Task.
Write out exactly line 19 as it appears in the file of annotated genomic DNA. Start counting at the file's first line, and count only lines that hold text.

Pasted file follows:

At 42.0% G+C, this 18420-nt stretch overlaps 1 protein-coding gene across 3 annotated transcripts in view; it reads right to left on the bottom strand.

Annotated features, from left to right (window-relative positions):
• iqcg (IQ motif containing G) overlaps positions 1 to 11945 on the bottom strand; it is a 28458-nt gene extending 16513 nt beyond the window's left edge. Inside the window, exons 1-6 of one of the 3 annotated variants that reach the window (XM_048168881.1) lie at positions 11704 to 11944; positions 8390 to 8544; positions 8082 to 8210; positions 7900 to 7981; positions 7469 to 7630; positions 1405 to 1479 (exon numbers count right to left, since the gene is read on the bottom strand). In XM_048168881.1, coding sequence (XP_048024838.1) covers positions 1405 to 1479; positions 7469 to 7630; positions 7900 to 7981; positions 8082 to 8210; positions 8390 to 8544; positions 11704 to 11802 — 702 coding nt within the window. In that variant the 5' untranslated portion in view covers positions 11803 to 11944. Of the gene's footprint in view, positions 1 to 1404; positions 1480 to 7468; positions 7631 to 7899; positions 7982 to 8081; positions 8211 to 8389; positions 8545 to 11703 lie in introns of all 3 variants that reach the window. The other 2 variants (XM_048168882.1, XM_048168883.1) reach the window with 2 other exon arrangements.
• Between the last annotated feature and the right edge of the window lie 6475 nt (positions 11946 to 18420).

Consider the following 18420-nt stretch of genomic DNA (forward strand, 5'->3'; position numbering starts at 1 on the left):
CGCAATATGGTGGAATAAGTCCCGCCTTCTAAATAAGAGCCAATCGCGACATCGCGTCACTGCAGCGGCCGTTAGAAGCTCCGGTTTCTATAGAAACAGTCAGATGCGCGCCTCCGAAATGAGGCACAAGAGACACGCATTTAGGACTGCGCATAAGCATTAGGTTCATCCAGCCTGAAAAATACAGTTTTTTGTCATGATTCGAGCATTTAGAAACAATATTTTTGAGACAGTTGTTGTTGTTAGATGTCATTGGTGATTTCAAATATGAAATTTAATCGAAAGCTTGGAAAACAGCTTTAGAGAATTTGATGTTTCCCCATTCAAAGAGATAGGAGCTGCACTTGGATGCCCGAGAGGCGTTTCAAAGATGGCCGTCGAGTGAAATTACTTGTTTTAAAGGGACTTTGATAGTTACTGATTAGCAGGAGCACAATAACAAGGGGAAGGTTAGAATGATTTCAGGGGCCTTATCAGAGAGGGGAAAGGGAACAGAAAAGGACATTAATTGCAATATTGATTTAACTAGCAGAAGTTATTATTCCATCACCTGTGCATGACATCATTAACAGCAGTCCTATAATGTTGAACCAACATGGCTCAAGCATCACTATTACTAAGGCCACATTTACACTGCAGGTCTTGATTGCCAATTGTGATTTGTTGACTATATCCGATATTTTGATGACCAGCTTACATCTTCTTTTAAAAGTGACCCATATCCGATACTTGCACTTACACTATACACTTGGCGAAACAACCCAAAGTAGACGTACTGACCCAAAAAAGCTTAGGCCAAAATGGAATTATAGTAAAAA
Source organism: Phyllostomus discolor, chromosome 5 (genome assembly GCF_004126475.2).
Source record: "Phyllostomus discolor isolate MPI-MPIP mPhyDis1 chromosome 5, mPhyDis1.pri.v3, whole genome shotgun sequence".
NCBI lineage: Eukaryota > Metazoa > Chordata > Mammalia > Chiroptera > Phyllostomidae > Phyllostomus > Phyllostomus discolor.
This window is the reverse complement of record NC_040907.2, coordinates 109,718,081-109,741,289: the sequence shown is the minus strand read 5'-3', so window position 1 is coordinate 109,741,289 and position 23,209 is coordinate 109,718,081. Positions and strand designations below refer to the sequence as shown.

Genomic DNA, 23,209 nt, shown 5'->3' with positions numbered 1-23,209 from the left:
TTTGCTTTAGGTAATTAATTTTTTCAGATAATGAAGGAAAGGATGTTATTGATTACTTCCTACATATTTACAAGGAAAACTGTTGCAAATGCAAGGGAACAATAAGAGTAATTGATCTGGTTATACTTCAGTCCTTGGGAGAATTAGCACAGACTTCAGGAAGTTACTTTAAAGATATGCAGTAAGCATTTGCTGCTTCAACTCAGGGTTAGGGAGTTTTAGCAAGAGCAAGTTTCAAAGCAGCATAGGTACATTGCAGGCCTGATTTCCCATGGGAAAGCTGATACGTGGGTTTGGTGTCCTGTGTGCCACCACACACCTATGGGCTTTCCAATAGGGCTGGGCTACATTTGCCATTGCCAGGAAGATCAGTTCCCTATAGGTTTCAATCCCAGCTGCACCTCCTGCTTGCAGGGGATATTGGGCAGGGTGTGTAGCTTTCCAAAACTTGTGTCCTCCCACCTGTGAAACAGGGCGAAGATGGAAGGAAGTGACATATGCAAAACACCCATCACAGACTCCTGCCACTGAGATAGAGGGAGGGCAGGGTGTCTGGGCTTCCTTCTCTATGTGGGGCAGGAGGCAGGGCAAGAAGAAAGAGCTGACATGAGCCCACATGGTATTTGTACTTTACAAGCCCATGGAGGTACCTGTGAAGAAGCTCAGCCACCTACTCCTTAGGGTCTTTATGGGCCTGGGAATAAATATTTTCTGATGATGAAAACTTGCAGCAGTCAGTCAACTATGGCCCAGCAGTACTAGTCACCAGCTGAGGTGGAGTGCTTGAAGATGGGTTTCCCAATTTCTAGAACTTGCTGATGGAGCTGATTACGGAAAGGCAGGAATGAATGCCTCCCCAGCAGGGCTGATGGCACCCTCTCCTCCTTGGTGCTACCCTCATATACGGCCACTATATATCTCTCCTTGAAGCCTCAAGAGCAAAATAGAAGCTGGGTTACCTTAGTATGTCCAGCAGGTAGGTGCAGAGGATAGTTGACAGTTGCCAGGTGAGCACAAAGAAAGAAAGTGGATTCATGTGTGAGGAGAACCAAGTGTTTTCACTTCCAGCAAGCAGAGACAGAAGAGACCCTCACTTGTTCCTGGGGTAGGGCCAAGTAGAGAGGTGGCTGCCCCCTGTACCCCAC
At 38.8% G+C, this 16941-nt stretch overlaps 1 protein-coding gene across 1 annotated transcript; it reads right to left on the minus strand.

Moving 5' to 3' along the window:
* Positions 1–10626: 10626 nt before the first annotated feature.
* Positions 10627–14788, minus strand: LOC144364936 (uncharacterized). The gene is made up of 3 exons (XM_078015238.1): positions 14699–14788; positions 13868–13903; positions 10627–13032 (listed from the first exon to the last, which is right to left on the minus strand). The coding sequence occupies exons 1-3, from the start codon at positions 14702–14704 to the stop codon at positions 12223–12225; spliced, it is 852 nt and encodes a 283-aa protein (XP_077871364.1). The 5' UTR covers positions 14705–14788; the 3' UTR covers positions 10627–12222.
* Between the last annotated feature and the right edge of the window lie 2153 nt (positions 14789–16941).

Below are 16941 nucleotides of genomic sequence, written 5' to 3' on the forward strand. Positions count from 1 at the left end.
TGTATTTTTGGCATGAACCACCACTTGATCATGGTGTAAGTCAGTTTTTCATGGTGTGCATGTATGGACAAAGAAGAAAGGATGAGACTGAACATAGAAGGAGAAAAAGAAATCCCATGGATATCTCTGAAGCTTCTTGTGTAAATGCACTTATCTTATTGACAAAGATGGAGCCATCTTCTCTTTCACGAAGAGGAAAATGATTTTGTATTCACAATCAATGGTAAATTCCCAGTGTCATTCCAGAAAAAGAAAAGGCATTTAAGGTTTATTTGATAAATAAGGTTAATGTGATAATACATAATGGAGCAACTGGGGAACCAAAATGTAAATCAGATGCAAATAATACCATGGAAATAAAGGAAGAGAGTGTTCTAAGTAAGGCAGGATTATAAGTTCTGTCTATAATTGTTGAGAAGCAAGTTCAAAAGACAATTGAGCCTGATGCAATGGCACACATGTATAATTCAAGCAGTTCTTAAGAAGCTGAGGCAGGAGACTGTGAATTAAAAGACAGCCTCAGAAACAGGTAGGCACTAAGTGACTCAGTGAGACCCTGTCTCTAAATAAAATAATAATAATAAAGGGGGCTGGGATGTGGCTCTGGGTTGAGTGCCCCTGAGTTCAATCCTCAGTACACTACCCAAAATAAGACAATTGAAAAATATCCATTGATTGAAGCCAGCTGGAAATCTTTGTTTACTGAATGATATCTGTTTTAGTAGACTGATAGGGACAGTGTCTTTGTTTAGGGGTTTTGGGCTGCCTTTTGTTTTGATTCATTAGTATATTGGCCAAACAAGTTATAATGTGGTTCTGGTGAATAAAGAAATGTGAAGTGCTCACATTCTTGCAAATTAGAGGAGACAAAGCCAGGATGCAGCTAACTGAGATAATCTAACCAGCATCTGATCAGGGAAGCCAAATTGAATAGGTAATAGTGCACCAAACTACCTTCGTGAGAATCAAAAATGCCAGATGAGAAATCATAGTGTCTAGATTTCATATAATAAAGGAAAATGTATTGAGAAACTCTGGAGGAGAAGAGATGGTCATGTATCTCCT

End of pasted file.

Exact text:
TGTATTTTTGGCATGAACCACCACTTGATCATGGTGTAAGTCAGTTTTTCATGGTGTGCATGTATGGACAAAGAAGAAAGGATGAGACTGAACATAGAAGGAGAAAAAGAAATCCCATGGATATCTCTGAAGCTTCTTGTGTAAATGCACTTATCTTATTGACAAAGATGGAGCCATCTTCTCTTTCACGAAGAGGAAAATGATTTTGTATTCACAATCAATGGTAAATTCCCAGTGTCATTCCAGAAAAAGAAAAGGCATTTAAGGTTTATTTGATAAATAAGGTTAATGTGATAATACATAATGGAGCAACTGGGGAACCAAAATGTAAATCAGATGCAAATAATACCATGGAAATAAAGGAAGAGAGTGTTCTAAGTAAGGCAGGATTATAAGTTCTGTCTATAATTGTTGAGAAGCAAGTTCAAAAGACAATTGAGCCTGATGCAATGGCACACATGTATAATTCAAGCAGTTCTTAAGAAGCTGAGGCAGGAGACTGTGAATTAAAAGACAGCCTCAGAAACAGGTAGGCACTAAGTGACTCAGTGAGACCCTGTCTCTAAATAAAATAATAATAATAAAGGGGGCTGGGATGTGGCTCTGGGTTGAGTGCCCCTGAGTTCAATCCTCAGTACACTACCCAAAATAAGACAATTGAAAAATATCCATTGATTGAAGCCAGCTGGAAATCTTTGTTTACTGAATGATATCTGTTTTAGTAGACTGATAGGGACAGTGTCTTTGTTTAGGGGTTTTGGGCTGCCTTTTGTTTTGATTCATTAGTATATTGGCCAAACAAGTTATAATGTGGTTCTGGTGAATAAAGAAATGTGAAGTGCTCACATTCTTGCAAATTAGAGGAGACAAAGCCAGGATGCAGCTAACTGAGATAATCTAACCAGCATCTGATCAGGGAAGCCAAATTGAATAGGTAATAGTGCACCAAACTACCTTCGTGAGAATCAAAAATGCCAGATGAGAAATCATAGTGTCTAGATTTCATATAATAAAGGAAAATGTATTGAGAAACTCTGGAGGAGAAGAGATGGTCATGTATCTCCT